And getting into a boat he crossed over and came to his own city. And behold, they brought to him a paralytic, lying on his bed; and when Jesus saw their faith he said to the paralytic, "Take heart, my son; your sins are forgiven.” And behold, some of the scribes said to themselves, “This man is blaspheming.” But Jesus, knowing their thoughts, said, “Why do you think evil in your hearts? For which is easier, to say, ‘Your sins are forgiven,’ or to say, ‘Rise and walk’? But that you may know that the Son of man has authority on earth to forgive sins”––he then said to the paralytic––“Rise, take up your bed and go home" (Mt 9:1-7)."If you forgive the sins of any, they are forgiven; if you retain the sins of any, they are retained." How would the apostles know which sins to forgive and which to retain unless people first confessed them? We never read about Jesus giving the apostles the power to read minds!
Sin Can Be Personal, But Never Private
The question still remains, why did Jesus institute this Sacrament in the first place? Why not let people just keep their sins between them and God? Saint Paul provides the insight needed to answer these questions:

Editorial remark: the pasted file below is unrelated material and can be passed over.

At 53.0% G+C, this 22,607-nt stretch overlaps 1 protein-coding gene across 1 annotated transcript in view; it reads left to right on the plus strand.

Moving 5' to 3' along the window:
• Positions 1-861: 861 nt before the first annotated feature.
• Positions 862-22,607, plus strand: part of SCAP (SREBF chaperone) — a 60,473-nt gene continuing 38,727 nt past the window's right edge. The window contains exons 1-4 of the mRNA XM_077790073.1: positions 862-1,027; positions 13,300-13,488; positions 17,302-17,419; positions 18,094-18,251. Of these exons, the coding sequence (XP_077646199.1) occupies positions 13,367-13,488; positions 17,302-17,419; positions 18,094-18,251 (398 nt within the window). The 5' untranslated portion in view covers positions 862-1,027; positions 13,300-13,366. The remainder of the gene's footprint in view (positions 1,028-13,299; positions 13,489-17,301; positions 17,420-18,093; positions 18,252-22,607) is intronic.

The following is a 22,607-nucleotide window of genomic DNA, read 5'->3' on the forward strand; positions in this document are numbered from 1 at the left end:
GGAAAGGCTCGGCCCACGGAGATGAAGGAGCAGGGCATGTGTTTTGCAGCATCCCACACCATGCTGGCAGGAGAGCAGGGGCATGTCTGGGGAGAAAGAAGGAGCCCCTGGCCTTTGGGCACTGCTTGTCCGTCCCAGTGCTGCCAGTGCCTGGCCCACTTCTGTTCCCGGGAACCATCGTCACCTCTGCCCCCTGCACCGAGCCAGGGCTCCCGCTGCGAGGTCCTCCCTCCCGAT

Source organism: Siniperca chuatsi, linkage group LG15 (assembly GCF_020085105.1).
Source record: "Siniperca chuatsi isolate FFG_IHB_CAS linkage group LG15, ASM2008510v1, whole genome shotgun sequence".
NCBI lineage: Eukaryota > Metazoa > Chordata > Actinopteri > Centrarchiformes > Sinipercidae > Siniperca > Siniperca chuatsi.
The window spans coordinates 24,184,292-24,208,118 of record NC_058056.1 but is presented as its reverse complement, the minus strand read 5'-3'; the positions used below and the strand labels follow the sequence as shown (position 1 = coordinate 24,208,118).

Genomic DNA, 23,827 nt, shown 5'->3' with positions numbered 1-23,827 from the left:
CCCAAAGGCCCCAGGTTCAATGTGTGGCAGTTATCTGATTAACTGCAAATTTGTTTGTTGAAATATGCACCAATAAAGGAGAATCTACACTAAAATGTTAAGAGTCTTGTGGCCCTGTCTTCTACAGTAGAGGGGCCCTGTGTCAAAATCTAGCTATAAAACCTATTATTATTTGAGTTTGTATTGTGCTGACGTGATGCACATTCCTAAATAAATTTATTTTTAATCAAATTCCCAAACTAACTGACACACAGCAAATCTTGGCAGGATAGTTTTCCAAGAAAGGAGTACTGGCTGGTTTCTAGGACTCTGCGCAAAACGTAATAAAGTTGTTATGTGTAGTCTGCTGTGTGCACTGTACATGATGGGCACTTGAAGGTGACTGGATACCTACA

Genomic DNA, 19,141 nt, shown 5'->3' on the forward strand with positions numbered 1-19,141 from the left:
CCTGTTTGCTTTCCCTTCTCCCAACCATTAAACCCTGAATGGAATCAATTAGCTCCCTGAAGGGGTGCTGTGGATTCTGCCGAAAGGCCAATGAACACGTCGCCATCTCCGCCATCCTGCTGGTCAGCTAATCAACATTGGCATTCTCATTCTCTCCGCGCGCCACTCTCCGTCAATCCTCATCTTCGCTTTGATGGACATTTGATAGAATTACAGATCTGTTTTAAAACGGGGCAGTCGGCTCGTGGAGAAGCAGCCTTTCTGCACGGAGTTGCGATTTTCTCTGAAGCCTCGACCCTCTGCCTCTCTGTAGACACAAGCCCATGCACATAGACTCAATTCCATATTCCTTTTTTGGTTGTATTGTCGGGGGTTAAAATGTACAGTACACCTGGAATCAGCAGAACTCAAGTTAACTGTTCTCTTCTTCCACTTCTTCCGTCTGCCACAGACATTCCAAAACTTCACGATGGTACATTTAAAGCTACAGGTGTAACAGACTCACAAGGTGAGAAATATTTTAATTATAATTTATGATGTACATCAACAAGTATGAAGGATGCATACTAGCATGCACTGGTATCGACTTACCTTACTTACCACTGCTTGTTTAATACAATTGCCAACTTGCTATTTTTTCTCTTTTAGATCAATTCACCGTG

For just as the body is one and has many members, and all the members of the body, though many, are one body, so it is with Christ. For by one Spirit we were all baptized into one body...If one member suffers, all suffer together; if one member is honored, all rejoice together (1 Cor 12:12-13, 26)."If one members suffers, all suffer together..." Is there any greater suffering than sin? No, which is why when we sin, we seriously damage not only our own soul and relationship with God, but the entire Body of Christ. In the Sacrament of Penance, the priest is participating in the ministry of his bishop, who has inherited the authority given by Christ to the apostles to "forgive and retain" sins. When the priest grants a person absolution, he is not performing some action by his own power. Rather, he is serving as God's instrument to reconcile the person with Jesus Christ and his Body, the Church. The theology of this is clear when we read (or hear) the prayer of absolution: